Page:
I'm okay with people wanting a little variety but most of this comes across as the usual "games are too violent and make us gamers look bad" garbage. I don't give a crap about how we look to non-gamers - they're irrelevant.

I read the article and it sounds like you didn't.

She's not saying "don't do violence", just that it's harming the industry when *all* that you see is slow-motion headshots and gratuitous violence at the leading industry trade show, and I tend to agree. I'm not saying video game violence is bad, I'm not even saying those games shouldn't be made. What I do think is that when Sony & MS both basically go the Saw film splatterhouse route for their shows, it is boring and it gives more ammo to the anti video game nuts out there.

My other simple comment on the article can be summed up in one word: Money.

Call of f*cking Duty prints money every year by breaking sales records serving up the same derivative sh*t over and over. So right now studios have the "grim 'hyper-realistic' ultraviolence" boner going on, hoping to scoop up some of that gravy that slops everywhere.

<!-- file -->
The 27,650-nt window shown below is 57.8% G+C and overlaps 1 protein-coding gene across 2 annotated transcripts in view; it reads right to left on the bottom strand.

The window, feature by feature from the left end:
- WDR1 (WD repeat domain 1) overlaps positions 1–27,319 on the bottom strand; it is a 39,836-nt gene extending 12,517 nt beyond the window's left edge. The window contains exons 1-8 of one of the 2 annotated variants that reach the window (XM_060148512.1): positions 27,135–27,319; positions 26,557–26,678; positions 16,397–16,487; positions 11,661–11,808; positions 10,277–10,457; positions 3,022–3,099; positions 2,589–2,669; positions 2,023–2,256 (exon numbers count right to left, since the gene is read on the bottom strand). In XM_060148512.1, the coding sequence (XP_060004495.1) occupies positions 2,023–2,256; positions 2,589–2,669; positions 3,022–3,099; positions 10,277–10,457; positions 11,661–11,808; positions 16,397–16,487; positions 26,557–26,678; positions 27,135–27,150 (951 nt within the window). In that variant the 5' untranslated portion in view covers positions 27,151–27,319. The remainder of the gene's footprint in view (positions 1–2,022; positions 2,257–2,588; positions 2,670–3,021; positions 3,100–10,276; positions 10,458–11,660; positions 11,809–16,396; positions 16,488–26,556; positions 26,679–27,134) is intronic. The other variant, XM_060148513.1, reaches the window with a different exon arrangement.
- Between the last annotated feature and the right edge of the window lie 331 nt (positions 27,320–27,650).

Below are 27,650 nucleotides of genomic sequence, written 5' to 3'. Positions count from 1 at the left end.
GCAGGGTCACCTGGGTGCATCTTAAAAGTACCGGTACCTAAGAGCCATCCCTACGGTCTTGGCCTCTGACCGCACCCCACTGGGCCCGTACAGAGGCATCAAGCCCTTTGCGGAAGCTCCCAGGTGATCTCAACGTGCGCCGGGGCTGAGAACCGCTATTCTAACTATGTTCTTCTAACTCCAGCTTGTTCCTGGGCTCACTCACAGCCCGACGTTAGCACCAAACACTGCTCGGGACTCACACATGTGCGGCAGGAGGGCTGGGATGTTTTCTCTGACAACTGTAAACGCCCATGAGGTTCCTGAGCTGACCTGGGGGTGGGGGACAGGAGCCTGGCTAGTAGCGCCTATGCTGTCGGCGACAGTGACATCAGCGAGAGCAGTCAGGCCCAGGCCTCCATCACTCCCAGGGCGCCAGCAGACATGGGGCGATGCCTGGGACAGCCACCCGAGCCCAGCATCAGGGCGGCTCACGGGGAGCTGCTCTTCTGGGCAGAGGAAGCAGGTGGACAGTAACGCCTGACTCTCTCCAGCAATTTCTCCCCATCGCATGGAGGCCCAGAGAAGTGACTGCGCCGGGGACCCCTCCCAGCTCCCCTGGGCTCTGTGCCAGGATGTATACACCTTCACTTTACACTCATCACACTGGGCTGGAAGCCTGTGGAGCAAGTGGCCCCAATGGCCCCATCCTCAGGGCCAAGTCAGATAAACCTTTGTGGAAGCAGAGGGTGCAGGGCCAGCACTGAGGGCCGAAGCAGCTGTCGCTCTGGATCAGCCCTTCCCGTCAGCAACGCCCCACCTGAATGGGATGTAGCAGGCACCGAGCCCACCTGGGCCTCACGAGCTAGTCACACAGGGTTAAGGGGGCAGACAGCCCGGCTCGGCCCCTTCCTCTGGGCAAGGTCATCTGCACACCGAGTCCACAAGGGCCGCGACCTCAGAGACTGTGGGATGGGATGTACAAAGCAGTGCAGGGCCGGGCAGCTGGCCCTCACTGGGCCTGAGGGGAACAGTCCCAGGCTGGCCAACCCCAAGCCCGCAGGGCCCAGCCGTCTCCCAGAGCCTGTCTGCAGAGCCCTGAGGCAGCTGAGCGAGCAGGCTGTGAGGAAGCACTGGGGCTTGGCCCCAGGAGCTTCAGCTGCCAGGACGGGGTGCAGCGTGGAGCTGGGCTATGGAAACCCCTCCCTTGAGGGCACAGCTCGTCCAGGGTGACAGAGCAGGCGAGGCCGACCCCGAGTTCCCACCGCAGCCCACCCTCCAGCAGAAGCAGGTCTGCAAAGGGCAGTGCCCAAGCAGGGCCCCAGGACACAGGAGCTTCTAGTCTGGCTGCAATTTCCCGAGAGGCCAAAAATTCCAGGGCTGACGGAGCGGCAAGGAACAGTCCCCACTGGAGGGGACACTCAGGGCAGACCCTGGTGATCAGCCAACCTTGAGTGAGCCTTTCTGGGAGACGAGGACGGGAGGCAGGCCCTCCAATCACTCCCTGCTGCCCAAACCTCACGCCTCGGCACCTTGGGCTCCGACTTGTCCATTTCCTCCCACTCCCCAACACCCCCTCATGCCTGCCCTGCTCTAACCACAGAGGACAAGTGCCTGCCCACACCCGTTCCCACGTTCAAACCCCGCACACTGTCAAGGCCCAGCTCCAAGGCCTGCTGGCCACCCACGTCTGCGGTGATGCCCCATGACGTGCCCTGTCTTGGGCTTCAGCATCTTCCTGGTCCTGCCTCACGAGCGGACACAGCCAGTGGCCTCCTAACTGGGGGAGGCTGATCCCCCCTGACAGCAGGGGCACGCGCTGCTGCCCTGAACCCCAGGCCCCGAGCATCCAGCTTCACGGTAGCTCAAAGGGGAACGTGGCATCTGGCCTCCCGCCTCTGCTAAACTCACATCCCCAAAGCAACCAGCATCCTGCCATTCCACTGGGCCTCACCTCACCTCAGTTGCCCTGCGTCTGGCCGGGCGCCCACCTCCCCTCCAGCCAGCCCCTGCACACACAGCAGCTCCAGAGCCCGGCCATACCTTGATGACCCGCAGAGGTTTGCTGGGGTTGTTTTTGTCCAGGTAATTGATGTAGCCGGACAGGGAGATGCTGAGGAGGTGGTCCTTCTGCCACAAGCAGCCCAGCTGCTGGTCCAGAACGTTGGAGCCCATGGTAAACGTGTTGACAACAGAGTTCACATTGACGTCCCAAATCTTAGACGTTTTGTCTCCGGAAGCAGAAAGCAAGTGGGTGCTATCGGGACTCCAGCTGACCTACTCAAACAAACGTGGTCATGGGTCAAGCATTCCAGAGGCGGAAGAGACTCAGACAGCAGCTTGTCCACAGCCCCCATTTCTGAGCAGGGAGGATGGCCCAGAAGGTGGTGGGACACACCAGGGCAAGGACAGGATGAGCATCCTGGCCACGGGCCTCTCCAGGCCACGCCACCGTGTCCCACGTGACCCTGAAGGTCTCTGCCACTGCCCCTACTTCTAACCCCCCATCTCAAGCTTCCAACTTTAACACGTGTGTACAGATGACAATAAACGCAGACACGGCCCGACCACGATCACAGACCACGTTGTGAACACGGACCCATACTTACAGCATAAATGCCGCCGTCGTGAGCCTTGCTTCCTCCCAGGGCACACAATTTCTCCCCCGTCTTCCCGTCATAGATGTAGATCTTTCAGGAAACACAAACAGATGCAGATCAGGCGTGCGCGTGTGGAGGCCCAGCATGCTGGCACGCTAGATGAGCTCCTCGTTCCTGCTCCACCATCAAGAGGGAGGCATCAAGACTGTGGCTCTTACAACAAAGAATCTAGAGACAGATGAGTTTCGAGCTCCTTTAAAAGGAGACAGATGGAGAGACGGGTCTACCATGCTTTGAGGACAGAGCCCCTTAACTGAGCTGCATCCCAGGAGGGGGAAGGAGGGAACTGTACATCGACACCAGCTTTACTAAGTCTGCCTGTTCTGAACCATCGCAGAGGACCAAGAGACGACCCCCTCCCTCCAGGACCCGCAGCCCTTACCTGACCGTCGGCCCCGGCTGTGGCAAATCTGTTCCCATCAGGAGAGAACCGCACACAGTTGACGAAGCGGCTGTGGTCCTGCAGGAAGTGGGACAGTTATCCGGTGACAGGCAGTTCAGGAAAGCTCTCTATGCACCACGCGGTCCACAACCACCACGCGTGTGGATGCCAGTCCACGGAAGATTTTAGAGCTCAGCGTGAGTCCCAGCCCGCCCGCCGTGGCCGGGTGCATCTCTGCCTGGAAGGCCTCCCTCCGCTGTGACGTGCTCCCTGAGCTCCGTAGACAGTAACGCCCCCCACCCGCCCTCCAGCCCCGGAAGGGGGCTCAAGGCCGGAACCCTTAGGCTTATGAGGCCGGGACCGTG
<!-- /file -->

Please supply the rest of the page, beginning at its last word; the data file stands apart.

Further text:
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21. Re: Op Ed Jun 6, 2012, 17:28 PHJF
 
Sure you can. I can rant all day long about how offensive I personally find the female armor models in TERA. That doesn't mean I think they should be legally required to change or censor them, and if someone suggested it, I would argue just as long about how wrong that is. Doesn't mean I'd play the game, though.

Funny you should mention that, because they did self-censor TERA...
 
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20. Re: Op Ed Jun 6, 2012, 15:39 Mr. Tact
 
Which Kickstarter games are you playing?  
Truth is brutal. Prepare for pain.
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19. Re: Op Ed Jun 6, 2012, 15:30 jdreyer
 
Tumbler wrote on Jun 6, 2012, 12:38:
Thank God for Kickstarter and Indies. I'm far more satisfied with spending money in that area than I am with AAA gaming currently.